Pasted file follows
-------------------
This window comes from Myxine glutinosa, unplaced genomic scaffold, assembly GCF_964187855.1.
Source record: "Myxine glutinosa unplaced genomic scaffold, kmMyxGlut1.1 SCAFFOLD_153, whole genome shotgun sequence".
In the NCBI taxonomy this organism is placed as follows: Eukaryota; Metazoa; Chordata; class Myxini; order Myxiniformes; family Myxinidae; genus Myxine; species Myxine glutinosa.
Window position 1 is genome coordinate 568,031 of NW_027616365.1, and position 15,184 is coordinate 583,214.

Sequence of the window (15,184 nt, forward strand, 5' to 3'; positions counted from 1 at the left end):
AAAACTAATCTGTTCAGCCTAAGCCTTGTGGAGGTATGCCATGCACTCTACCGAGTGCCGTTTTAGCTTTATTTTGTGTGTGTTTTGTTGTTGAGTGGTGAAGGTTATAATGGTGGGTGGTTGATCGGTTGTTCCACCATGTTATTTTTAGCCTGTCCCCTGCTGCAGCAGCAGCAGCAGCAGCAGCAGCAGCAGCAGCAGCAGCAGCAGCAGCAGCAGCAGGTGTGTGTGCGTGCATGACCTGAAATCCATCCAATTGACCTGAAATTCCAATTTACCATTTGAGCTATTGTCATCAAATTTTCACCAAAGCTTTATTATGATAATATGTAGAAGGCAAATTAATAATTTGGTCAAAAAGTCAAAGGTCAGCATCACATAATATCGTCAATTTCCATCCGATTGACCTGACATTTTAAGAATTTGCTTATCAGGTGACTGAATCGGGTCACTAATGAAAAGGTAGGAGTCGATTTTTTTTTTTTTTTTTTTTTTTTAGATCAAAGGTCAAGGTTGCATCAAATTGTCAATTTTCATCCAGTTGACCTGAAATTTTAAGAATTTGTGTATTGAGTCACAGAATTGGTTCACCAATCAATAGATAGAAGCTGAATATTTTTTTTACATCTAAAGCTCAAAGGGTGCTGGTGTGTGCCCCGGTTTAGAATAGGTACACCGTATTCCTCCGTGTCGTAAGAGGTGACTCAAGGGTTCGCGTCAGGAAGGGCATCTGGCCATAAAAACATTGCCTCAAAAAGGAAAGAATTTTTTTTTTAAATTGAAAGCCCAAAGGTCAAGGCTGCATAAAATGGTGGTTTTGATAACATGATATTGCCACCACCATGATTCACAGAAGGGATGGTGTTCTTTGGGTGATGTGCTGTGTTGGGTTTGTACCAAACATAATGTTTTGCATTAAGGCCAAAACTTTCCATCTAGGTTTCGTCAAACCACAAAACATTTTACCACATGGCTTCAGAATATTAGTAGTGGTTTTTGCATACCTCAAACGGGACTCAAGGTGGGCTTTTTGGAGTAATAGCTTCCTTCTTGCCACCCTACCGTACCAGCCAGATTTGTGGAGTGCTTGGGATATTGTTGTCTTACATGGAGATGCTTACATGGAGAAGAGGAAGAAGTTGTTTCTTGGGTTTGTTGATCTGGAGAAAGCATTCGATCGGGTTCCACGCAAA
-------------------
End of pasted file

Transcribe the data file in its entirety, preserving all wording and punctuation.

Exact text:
This window comes from Myxine glutinosa, unplaced genomic scaffold, assembly GCF_964187855.1.
Source record: "Myxine glutinosa unplaced genomic scaffold, kmMyxGlut1.1 SCAFFOLD_153, whole genome shotgun sequence".
In the NCBI taxonomy this organism is placed as follows: Eukaryota; Metazoa; Chordata; class Myxini; order Myxiniformes; family Myxinidae; genus Myxine; species Myxine glutinosa.
Window position 1 is genome coordinate 568,031 of NW_027616365.1, and position 15,184 is coordinate 583,214.

Sequence of the window (15,184 nt, forward strand, 5' to 3'; positions counted from 1 at the left end):
AAAACTAATCTGTTCAGCCTAAGCCTTGTGGAGGTATGCCATGCACTCTACCGAGTGCCGTTTTAGCTTTATTTTGTGTGTGTTTTGTTGTTGAGTGGTGAAGGTTATAATGGTGGGTGGTTGATCGGTTGTTCCACCATGTTATTTTTAGCCTGTCCCCTGCTGCAGCAGCAGCAGCAGCAGCAGCAGCAGCAGCAGCAGCAGCAGCAGCAGCAGCAGCAGGTGTGTGTGCGTGCATGACCTGAAATCCATCCAATTGACCTGAAATTCCAATTTACCATTTGAGCTATTGTCATCAAATTTTCACCAAAGCTTTATTATGATAATATGTAGAAGGCAAATTAATAATTTGGTCAAAAAGTCAAAGGTCAGCATCACATAATATCGTCAATTTCCATCCGATTGACCTGACATTTTAAGAATTTGCTTATCAGGTGACTGAATCGGGTCACTAATGAAAAGGTAGGAGTCGATTTTTTTTTTTTTTTTTTTTTTTTAGATCAAAGGTCAAGGTTGCATCAAATTGTCAATTTTCATCCAGTTGACCTGAAATTTTAAGAATTTGTGTATTGAGTCACAGAATTGGTTCACCAATCAATAGATAGAAGCTGAATATTTTTTTTACATCTAAAGCTCAAAGGGTGCTGGTGTGTGCCCCGGTTTAGAATAGGTACACCGTATTCCTCCGTGTCGTAAGAGGTGACTCAAGGGTTCGCGTCAGGAAGGGCATCTGGCCATAAAAACATTGCCTCAAAAAGGAAAGAATTTTTTTTTTAAATTGAAAGCCCAAAGGTCAAGGCTGCATAAAATGGTGGTTTTGATAACATGATATTGCCACCACCATGATTCACAGAAGGGATGGTGTTCTTTGGGTGATGTGCTGTGTTGGGTTTGTACCAAACATAATGTTTTGCATTAAGGCCAAAACTTTCCATCTAGGTTTCGTCAAACCACAAAACATTTTACCACATGGCTTCAGAATATTAGTAGTGGTTTTTGCATACCTCAAACGGGACTCAAGGTGGGCTTTTTGGAGTAATAGCTTCCTTCTTGCCACCCTACCGTACCAGCCAGATTTGTGGAGTGCTTGGGATATTGTTGTCTTACATGGAGATGCTTACATGGAGAAGAGGAAGAAGTTGTTTCTTGGGTTTGTTGATCTGGAGAAAGCATTCGATCGGGTTCCACGCAAA